18. A laminate of claim 15, characterized in that the synthetic thermoplastic material is selected from the group consisting of polyphenylene sulphide (PPS), polyether-ether ketone (PEEK), polyether ketone (PEK), polyether ketone-ketone (PEKK) and liquid crystal polymers.
Description

The invention relates to a laminate composed of at least two small sheets, between which there is provided a thermoplastic synthetic layer containing fibres having a high modulus of elasticity, which layer is bonded to the metal sheets.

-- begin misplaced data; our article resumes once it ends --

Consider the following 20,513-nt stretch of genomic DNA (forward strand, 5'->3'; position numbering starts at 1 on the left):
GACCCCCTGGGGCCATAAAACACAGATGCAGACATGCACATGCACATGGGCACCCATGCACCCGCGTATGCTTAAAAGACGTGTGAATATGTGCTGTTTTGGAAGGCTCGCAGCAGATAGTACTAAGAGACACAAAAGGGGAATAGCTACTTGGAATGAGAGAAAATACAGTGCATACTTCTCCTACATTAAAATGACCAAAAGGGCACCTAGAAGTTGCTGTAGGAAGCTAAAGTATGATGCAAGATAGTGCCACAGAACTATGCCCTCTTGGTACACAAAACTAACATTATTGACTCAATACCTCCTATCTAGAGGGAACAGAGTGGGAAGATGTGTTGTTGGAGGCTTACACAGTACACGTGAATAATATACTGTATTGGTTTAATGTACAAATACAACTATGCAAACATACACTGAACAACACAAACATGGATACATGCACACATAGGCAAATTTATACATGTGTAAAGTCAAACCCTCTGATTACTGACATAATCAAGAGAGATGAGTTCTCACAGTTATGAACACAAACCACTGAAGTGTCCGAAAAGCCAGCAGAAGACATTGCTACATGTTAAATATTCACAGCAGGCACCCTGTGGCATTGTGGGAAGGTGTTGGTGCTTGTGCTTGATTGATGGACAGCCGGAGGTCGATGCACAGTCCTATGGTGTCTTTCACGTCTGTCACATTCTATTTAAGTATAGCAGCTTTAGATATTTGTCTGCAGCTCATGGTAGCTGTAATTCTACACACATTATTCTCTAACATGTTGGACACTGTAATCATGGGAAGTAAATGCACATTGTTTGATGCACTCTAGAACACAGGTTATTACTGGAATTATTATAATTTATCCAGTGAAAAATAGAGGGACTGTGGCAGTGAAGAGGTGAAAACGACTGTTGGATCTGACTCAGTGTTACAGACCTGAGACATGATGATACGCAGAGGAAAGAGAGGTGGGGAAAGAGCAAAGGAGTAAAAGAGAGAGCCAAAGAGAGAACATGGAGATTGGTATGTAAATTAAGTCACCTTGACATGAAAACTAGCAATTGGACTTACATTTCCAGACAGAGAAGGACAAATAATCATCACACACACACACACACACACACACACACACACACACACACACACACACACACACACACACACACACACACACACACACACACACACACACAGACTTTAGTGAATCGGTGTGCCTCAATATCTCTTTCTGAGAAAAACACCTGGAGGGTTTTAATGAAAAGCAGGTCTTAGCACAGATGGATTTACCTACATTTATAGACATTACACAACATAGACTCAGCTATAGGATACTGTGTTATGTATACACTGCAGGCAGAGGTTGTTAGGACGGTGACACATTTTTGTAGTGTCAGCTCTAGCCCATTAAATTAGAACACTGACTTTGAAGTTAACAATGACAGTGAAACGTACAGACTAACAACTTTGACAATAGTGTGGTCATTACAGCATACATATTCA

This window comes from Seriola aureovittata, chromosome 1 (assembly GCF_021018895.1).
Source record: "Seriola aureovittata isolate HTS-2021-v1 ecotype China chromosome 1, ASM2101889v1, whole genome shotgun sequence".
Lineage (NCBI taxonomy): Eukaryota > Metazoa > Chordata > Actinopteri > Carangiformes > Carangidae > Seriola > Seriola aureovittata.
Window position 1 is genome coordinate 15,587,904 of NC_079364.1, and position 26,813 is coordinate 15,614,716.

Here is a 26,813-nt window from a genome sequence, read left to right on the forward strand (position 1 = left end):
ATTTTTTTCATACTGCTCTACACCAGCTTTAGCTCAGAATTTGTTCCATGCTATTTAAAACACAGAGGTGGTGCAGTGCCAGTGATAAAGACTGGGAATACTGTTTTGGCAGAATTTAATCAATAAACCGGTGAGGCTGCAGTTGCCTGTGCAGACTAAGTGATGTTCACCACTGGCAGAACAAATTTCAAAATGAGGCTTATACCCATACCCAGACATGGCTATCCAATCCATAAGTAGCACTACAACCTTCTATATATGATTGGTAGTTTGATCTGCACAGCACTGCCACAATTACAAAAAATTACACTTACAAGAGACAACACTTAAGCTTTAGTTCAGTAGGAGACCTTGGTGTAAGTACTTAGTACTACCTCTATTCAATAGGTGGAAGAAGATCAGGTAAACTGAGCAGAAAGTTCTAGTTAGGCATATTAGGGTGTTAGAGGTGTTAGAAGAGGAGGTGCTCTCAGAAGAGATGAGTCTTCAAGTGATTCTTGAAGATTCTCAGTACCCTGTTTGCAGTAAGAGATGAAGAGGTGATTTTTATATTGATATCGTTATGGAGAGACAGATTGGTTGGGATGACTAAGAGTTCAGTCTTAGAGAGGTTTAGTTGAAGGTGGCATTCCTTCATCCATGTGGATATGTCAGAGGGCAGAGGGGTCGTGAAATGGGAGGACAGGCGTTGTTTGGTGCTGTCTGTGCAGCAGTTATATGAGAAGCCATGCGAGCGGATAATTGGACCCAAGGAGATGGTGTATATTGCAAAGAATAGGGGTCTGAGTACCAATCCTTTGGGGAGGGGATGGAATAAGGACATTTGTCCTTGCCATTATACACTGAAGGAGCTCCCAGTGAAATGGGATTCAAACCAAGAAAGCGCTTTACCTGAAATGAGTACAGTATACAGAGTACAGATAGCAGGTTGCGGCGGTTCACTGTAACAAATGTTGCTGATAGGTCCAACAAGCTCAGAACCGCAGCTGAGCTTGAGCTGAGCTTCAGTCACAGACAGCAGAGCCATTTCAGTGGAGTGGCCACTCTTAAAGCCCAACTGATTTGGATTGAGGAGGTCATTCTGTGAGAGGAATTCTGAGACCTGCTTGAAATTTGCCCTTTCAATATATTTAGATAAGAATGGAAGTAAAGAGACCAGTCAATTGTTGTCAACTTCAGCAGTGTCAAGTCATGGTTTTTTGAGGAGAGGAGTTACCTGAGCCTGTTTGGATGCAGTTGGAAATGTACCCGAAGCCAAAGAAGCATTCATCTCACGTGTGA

A laminate of this type and the process of manufacturing same is known from EP No. 0 013 146-B1. This known laminate always comprises two relatively thin metal sheets laminated to each side of a much thicker core layer of thermoplastic synthetic material. In fact, the synthetic core layer has a thickness which is several times that of each metal layer, EP No. 0 013 146 particularly relates to a development which is to be substituted for conventional all-metal sheet material for automobile bodies. One of the most important requirements for sheet metal of cars is that the material should be highly and readily deformable. For that reason the known laminate is provided with a thick thermoplastic layer between two thin metal sheets leading to the desired ready deformation of the known laminate. Page 19 of EP No. 0 013 146-B1 teaches that the thermoplastic synthetic material may contain modifying agents in the form of fillers or high modulus fibres, such as fibres of glass, carbon, aromatic polyamides, boron, steel, and the like. In order to permit the required high deformation of the known laminate during the manufacture of automobile body panels, the fibres that may be used as modifying agents will be present in the known laminate in the form of short, discontinuous fibres. Though the known laminates may reasonably comply with the standards to be met for said uses as regards high deformation, e.g. during the manufacture of automobile body panels, the known laminates are insufficiently capable of meeting the high demands made of late on structural components in air- and spacecraft engineering. In addition, the laminate described in EP No. 0 013 146 is directed to the use of a core layer of semi-crystalline thermoplastic polyamides and polyesters having a crystalline melting point above 130° C. This means that during the manufacture of the known laminate the several layers have to be compressed at a processing temperature above 130° C. and subsequently cooled to room temperature. At a temperature above 130° C. the use of some metals, for instance aluminum alloys, might be expected to lead to problems because of a deterioration of the mechanical properties along with the development of unfavourable residual stresses in the completed laminate as a result of differences in coefficient of expansion, particularly at the higher processing temperatures.